Members of Congress team up with the Washington press corps in the annual Congressional Women’s Softball Game Wednesday night to raise money for breast cancer.

This year’s game has seen interest and ticket sales soar after the shooting at last week’s Republican team practice before the Congressional Baseball Game, which set a record for attendance.

Rep. Mike Coffman Announces Divorce
Mike and state AG Cynthia Coffman were considered power couple in Colorado

Rep. Mike Coffman, R-Colo., may skipping voting for president entirely. (Bill Clark/CQ Roll Call File Photo)

Colorado Republican power couple Rep. Mike Coffman and state Attorney General Cynthia Coffman have filed for divorce.

The Coffmans are breaking up after 12 years of marriage, the Denver Post reported on Monday.

By the Numbers: How the Teams Stack Up
A look at the stats to determine which team has the statistical edge in this year’s matchup

Democratic Rep. Cedric L. Richmond of Louisiana is statistically one of the best players in the history of the Congressional Baseball Game. (Photo By Bill Clark/CQ Roll Call)

This story was originally published in the official game program of the 56th annual Roll Call Congressional Baseball Game, which was distributed on June 15.

So you think you’re a numbers whiz regarding all things Congress. You know how much money is in the latest appropriations bill. You know by how much Sen. Rand Paul won his last election. But do you know lawmakers’ vital statistics where it counts — on the baseball diamond?

Democrats Reclaim Congressional Baseball Title, Bipartisanship Rules
Night ends with gracious hand-over of trophy

California Rep. Jimmy Panetta slides in safe at home as GOP catcher Rep. Rodney Davis of Illinois tries to apply the tag during the the 56th annual Congressional Baseball Game at Nationals Park in Washington on Thursday. (Bill Clark/CQ Roll Call)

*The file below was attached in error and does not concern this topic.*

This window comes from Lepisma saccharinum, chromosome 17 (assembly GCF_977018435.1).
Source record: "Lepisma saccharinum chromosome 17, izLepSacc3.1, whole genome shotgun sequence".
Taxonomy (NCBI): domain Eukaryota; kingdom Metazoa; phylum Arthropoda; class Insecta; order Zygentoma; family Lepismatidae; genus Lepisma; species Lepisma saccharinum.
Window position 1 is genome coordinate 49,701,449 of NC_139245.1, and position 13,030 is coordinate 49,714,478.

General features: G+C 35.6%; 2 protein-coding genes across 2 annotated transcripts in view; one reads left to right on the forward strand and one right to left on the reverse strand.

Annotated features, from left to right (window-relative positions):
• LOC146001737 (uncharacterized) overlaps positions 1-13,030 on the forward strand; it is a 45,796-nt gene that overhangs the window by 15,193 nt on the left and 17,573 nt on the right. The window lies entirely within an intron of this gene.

Democrats regained their mojo on Thursday night at Nationals Park with a commanding 11-2 victory over the Republicans at the 56th annual Congressional Baseball Game.

But with the tragic shooting during the Republicans’ team practice the day before, esprit de corps was the main game plan for both teams, dispelling for at least a night, the clouds of highly charged partisanship that has plagued both sides of the aisle this year.

US Cybersecurity in Need of Rapid Repair, Senators Told
Ex-Pentagon aide warns of large-scale attack by North Korea

Massachusetts Sen. Edward J. Markey is concerned about cybersecurity deficiencies in the private sector, particularly in utility companies. (Bill Clark/CQ Roll Call file photo)

Cybersecurity in the United States is in a severe state of disrepair, leaving the country vulnerable to attack from hacking groups backed by its opponents, two witnesses testified in a Senate subcommittee hearing Tuesday.

The witnesses told the Senate Foreign Relations Subcommittee on East Asia, the Pacific, and International Cybersecurity Policy that they believe a massive cyberattack is imminent unless the U.S. ratchets up its efforts to protect against and deter offensives from countries such as Russia, China, and North Korea.

Democrats Look to Oust Mike Coffman — Again
Colorado Republican remains a top Democratic target

Rep. Mike Coffman has been a top target in the past three campaign cycles. (Tom Williams/CQ Roll Call File Photo)

Democrats are once again eyeing Rep. Mike Coffman’s elusive Colorado seat as they look to take back the House in 2018.

For the past three election cycles, the Republican congressman’s personal brand and relationships with minority communities in the diverse 6th District in suburban Denver, along with a relentless campaign apparatus, have propelled him to re-election since the district was redrawn in 2012. Some Democrats say an anti-Republican environment could sweep Coffman out of office, while others aren’t as confident.